Dietary Flavonoids May Reduce Breast Cancer Risk

 Behind the Cancer Headlines®

April 17, 2006 


Flavonoids, a class of antioxidants found in green tea, red wine, soybeans, fruit and vegetables, are associated with a reduced risk of breast cancer among post-menopausal women, according to results of the Long Island breast cancer study project. The results are one of the first epidemiologic studies to suggest that these compounds could have a chemoprotective effect among women.  

Brian Fink, Susan Steck and Marilie Gammon of the University of North Carolina, Chapel Hill, and other colleagues studied data from a large study of breast cancer incidence and risk factors conducted among women living during the mid-1990s on Long Island, N.Y.  

Breast cancer risk was reduced for the highest percentages of total flavonoid intake, compared to the lowest intake of the plant antioxidants. The decreased risk was about 45 percent among post-menopausal women. Risk decreases were not seen in pre-menopausal women. Specific flavonoids – including flavones, flavan-3-ols and lignans – were associated with reduced cancer risks ranging from 26 to 39 percent; other flavonoids, such as flavanones, isoflavones and anthocyanidins, showed no relationship with reduced cancer risk.  

"These results are consistent with other studies conducted among Mediterranean women," said Fink. "Few epidemiologic studies have examined whether there is a relationship between breast cancer and dietary flavonoids. Our study proposes that dietary flavonoids can help American post-menopausal women reduce their risk of breast cancer."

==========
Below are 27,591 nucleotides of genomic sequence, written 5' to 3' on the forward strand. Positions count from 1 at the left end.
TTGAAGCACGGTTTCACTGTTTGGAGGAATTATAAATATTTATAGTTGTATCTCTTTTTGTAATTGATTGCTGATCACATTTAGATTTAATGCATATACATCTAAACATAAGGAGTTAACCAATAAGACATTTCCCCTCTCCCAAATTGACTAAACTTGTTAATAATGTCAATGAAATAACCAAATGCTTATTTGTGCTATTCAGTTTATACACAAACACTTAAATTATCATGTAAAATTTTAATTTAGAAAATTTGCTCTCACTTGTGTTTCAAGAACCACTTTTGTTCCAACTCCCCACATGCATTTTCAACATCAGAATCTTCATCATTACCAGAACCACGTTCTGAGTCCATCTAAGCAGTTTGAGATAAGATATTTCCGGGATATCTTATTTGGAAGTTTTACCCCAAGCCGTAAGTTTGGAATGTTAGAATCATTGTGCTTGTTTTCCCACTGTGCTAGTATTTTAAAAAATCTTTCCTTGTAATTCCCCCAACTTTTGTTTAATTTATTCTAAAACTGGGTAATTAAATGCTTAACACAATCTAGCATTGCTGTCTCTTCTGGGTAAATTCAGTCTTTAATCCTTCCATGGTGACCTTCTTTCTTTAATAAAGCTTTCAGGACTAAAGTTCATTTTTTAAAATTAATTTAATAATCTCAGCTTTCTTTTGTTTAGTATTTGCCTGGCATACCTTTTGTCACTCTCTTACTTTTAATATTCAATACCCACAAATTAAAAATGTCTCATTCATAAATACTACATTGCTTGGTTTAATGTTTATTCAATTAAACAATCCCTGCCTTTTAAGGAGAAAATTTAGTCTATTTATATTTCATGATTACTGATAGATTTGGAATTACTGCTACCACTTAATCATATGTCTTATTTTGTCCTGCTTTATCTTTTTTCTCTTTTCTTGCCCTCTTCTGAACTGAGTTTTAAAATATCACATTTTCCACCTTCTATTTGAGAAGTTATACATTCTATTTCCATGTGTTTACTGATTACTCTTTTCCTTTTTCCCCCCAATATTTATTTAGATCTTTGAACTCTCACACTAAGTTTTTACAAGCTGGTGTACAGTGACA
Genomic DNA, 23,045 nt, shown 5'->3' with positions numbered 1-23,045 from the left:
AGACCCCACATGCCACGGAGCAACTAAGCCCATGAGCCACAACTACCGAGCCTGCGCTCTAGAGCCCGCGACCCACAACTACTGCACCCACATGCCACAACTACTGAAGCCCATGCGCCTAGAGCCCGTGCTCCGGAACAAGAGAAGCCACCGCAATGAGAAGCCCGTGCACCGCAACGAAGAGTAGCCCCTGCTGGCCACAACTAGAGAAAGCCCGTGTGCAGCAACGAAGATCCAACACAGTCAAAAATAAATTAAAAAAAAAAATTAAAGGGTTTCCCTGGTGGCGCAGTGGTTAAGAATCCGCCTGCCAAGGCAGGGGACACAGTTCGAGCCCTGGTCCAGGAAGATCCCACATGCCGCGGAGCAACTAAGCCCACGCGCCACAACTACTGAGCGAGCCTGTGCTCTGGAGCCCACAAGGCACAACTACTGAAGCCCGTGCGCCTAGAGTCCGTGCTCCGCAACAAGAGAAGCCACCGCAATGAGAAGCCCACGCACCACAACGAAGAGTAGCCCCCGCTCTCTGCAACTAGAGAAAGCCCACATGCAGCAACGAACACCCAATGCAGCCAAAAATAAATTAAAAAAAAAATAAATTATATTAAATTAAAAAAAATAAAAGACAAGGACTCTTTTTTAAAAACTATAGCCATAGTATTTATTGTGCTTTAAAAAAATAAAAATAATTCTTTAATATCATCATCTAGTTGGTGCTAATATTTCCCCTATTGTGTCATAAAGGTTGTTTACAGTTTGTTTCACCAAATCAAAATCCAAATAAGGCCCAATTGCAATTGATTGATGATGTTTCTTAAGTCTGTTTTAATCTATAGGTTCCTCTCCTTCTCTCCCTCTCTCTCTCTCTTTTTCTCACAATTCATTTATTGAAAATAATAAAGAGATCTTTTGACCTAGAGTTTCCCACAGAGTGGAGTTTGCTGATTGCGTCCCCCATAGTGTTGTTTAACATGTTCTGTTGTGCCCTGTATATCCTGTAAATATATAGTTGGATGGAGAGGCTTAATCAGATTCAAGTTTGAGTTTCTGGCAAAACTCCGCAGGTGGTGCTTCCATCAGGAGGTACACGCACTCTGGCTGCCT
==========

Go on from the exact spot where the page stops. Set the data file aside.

The researchers examined data from the Long Island study, which was conducted by Gammon and colleagues between August 1996 and July 1997. The team compared data from 1,434 women with breast cancer to data from 1,440 women who were not diagnosed with the disease.  

Flavonols, flavones, lignans and anthocyanidins are all flavonoids, molecules that give plants protection from oxidative damage due to disease and environmental stresses. Flavonoids are classified according to chemical structure, and have been studied for their varying degrees of effectiveness against human diseases, both in treatment and prevention. 

"There are no recommended dietary standards for ingestion of flavonoids, and we do not know exactly how these chemicals may work on a cellular level," said Fink, whose work was supported with funding from the National Institutes of Health and the Lance Armstrong Foundation. "Minute differences in chemical structure could determine how a certain natural antioxidant may work to prevent disease, including cancer. More study is needed to determine why certain flavonoids appear to be effective at reducing cancer risk, and others do not appear to have these properties." 



Annual Meeting of the American Association for Cancer Research, April 4, 2006, Washington, DC

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